The other is the Statement on Wounded Knee by the American Indian Movement. AIM, while actually founded after IAT and the Alcatraz Occupation brought Native American issues to national attention, would rise to prominence a few years afterwards. There are a lot of similarities to radical groups like the Black Panthers and the Young Lords, as AIM was a more militant group than IAT. It was founded in Minneapolis in 1968 with the initial goal of stopping police brutality against Indian people in the city.4 However, support from the reservations grew as AIM added confronting corruption and incompetence in tribal councils into their platform. They hosted an ambitious occupation of Wounded Knee (the location of the 1890 massacre) in 1973. Activists from AIM occupied the town for 71 days in a continuous standoff with the FBI and other law enforcement, as part of an effort to oust corrupt tribal leader Richard Wilson as well as demand recognition of broken treaties, reopening of negotiations with the government, better reservation conditions, and public awareness.5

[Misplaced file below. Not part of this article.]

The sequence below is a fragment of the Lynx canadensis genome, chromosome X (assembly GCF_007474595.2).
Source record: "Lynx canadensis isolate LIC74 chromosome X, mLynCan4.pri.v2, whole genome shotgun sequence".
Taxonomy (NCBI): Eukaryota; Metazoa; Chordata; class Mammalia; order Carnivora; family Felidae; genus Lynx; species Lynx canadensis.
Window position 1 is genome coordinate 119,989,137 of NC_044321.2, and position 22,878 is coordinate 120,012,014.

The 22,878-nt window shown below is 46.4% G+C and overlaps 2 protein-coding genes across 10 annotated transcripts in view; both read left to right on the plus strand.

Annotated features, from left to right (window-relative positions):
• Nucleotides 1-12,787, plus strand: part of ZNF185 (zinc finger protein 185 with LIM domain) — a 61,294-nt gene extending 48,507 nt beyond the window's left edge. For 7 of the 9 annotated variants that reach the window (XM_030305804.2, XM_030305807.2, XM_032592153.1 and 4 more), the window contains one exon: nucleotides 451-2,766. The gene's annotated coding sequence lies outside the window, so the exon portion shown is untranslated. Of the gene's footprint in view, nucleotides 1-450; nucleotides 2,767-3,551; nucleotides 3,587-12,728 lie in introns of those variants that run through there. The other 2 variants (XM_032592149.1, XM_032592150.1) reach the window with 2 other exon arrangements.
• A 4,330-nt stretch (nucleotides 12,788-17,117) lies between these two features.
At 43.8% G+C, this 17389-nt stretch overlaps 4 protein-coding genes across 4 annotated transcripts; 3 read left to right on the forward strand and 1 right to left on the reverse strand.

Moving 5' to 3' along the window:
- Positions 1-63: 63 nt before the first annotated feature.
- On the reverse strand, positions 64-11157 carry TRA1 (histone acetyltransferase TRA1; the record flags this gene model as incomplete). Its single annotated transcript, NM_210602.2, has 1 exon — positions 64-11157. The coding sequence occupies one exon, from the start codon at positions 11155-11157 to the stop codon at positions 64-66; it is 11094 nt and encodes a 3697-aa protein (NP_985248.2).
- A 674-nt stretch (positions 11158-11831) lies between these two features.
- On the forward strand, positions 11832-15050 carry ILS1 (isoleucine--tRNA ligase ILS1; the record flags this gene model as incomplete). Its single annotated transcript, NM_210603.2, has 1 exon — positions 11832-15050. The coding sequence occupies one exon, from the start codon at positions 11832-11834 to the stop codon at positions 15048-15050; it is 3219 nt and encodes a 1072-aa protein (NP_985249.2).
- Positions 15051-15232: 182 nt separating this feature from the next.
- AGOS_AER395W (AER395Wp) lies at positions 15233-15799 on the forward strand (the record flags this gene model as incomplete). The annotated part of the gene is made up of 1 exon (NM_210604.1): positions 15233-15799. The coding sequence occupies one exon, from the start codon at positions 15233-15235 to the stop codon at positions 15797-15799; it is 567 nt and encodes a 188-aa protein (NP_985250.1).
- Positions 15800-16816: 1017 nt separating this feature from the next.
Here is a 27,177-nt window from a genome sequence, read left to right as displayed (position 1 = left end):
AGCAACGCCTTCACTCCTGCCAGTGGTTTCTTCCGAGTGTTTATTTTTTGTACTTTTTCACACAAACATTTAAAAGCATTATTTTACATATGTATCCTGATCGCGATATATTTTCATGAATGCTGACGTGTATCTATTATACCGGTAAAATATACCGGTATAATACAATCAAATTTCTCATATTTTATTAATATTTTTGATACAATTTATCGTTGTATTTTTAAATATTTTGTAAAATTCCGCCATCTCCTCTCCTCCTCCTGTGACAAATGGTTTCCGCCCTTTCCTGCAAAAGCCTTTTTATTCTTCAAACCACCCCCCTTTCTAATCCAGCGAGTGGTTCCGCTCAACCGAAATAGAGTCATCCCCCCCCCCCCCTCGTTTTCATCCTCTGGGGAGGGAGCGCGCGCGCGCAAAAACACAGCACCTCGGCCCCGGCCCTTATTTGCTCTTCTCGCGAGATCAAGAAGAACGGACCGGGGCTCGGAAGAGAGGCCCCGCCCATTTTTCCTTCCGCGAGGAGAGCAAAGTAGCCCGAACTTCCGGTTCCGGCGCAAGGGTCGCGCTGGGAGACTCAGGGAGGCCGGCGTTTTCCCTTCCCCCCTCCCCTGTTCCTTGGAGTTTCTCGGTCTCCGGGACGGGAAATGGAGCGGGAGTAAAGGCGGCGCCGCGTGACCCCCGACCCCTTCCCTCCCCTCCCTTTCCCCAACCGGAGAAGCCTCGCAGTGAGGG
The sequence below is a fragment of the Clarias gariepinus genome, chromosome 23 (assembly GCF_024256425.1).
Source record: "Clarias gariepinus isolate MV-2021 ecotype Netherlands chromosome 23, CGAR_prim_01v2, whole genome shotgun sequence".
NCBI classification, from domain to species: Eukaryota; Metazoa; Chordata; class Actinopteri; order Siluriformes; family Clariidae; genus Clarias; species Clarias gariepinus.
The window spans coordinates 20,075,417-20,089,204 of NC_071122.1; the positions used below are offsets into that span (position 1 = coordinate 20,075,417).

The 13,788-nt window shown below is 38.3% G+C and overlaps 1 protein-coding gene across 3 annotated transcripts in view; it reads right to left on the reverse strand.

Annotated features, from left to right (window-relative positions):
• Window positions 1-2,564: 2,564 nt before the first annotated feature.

IAT and AIM had different ideologies, and their respective Occupations came to symbolize slightly different things. However, they were both part of a Red Power movement reliant on solidarity between tribes and organizations. The activism aided by their efforts led to a broader public concern for American Indian issues and significant tangible progress in the form of legislation, such as the Indian Self-Determination and Education Assistance Act of 1975. Their work also led to a collective ethnic renewal that encouraged stronger ties to Native heritage, culture, history, and institutions.6

 

MATERIALS

The Alcatraz Proclamation

AIM Statement on Wounded Knee

The Native American Power Movement — info for homework help

 

ACTIVITIES